Germans believed a balance of hard work, fun and healthy living produced
good citizens, and they didn't leave such things to chance. They organized
clubs, like the Turn Verein, to develop skills for a robust and patriotic
Friedrich Ludwig Jahn, a Prussian educator, patriot and gym junkie,
encouraged schools to teach classes in physical education. He even
devised new exercises and gym equipment (parallel bars, side horse,
balance beam) while teaching school in Berlin.
Jahn was a persuasive man, and his program gained momentum. In 1811
he expanded his agenda and initiated mass outdoor exercises in the
first public Turnplatz (outdoor gym). After that gym clubs called
Turn Vereins spread all across the German states.
Turn Verein comes from the German "turnen" - to practice gymnastics
and "verein" - which means club or organization.
But the Turn Verein was more than a gym. It had a political component.
In addition to promoting physical fitness, the clubs instilled patriotism
in German youth and fortified young German men to defend their homeland
against the forces of Napoleon.
Then in 1848 a group of democratic-minded Germans, including some
members of the Turn Verein, revolted against the monarchy. When the
revolution failed, many of the rebels became political refugees. They
fled Europe and brought the Turn Verein model to Milwaukee, Cincinnati,
St. Louis, San Antonio
and the Texas Hill
San Antonio and New
Braunfels had Turn Vereins by 1855. The Comfort
Turn Verein started in 1860.
On March 16, 1871 Charles Jung, Charles Nauwald, Wilhelm Luckenbach,
Carl Weirich, Sylvester Kleck, August Nagel and Henry Langerhans founded
the Fredericksburg Turn Verein.
The stated purpose of the organization was "to help make its members
physically strong and spiritually clean; men without prejudice and
filled with understanding and good will towards their fellow man."
The Turn Verein also promoted "understanding of social, political
and religious reforms."
The Fredericksburg Turn Verein was originally a men's only club. At
first the group met downtown but soon traded that location for property
on the 100 block of West Travis Street, across from the public school,
in a space then known as Central Park.
| Fredericksburg Turn Verein
Photo courtesy Michael
Barr, Nov. 2015
Fredericksburg Social Turn Verein sign
Photo courtesy Michael
Barr, Nov. 2016
| The club scheduled
weekly exercise sessions. Each session began with calisthenics. Then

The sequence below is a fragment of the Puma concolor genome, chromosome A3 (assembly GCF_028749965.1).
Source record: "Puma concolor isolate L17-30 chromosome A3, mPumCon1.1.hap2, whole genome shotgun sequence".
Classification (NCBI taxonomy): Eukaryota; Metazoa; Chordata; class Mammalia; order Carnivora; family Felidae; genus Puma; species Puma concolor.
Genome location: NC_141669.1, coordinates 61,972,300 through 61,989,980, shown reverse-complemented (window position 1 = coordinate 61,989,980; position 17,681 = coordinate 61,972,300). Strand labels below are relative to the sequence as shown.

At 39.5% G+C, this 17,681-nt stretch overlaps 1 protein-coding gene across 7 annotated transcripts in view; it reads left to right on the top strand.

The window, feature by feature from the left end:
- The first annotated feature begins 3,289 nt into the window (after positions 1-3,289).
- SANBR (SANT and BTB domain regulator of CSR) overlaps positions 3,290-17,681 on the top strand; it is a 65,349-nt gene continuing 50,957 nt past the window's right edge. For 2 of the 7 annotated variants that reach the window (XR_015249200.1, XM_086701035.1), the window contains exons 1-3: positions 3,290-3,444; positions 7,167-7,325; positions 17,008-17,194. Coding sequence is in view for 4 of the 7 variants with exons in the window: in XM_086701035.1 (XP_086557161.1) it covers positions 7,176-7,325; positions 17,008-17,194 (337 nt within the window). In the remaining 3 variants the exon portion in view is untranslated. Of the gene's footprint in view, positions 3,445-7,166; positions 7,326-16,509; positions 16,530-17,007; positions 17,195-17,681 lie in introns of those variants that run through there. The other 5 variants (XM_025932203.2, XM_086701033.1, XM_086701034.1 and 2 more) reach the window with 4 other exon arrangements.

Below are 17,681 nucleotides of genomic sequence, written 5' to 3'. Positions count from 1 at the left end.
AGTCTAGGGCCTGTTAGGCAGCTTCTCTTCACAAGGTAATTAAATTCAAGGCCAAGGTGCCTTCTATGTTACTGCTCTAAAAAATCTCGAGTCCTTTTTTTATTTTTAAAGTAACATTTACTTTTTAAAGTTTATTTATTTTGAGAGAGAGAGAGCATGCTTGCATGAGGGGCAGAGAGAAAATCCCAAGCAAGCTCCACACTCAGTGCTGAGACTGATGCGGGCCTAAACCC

the men went about building muscles and stamina using the swings,
horizontal bars, trapezes and other equipment that filled the exercise
The Turn Verein emphasized commitment. If a member missed 3 meetings
in a row without a proper excuse he lost his voting privilege from
6 weeks to 3 months. Continued absences could mean expulsion from
Many of us remember the building the housed the local Turn Verein.
The Turner Hall at 103 W. Travis Street, across from the Middle School,
had a large room for banquets and dances, billiard tables, a card
room, a kitchen and 4 bowling lanes. The dance floor was the best
The Turner Hall was a community social center. It hosted wedding receptions,
anniversaries, reunions, quinceañeras, private parties, Skat tournaments,
saengerfests and bowling leagues.
For much of the 20th century members gathered at the Turner Hall to
hear the results of the November presidential elections. They made
a party of it, with music, dancing, chili and beer.
Even today evidence of the Turn Verein's emphasis on physical fitness
and community spirit is all around us, from the public swimming pools
to the Hill Country Wild Flower Run. In 1883 the Turn Verein organized
a hook and ladder company to fight fires in the community. That hook
and ladder company evolved into the Fredericksburg Volunteer Fire
By the 21st century the Fredericksburg Turn Verein still had over
200 members. It may have been the oldest active social organization
Then in June 2016 the Turner Hall burned. I hoped the Turn Verein
would rebuild it, but it looks like that's not going to happen.
The Turner Hall was once essential to community life, but changing
times and competition from other venues reduced its importance as
a social center and gathering place. I am sad that it is gone but
happy when I remember the good times I had there.
""Turner Hall Organized in 1871 as Athletic Club in Fredericksburg,"
Fredericksburg Standard, July 5, 1950.
New York Almanack, "Gymnastics History: The Legacy of Friedrich
Ludwig Jahn's Turnerism," December 27, 2021.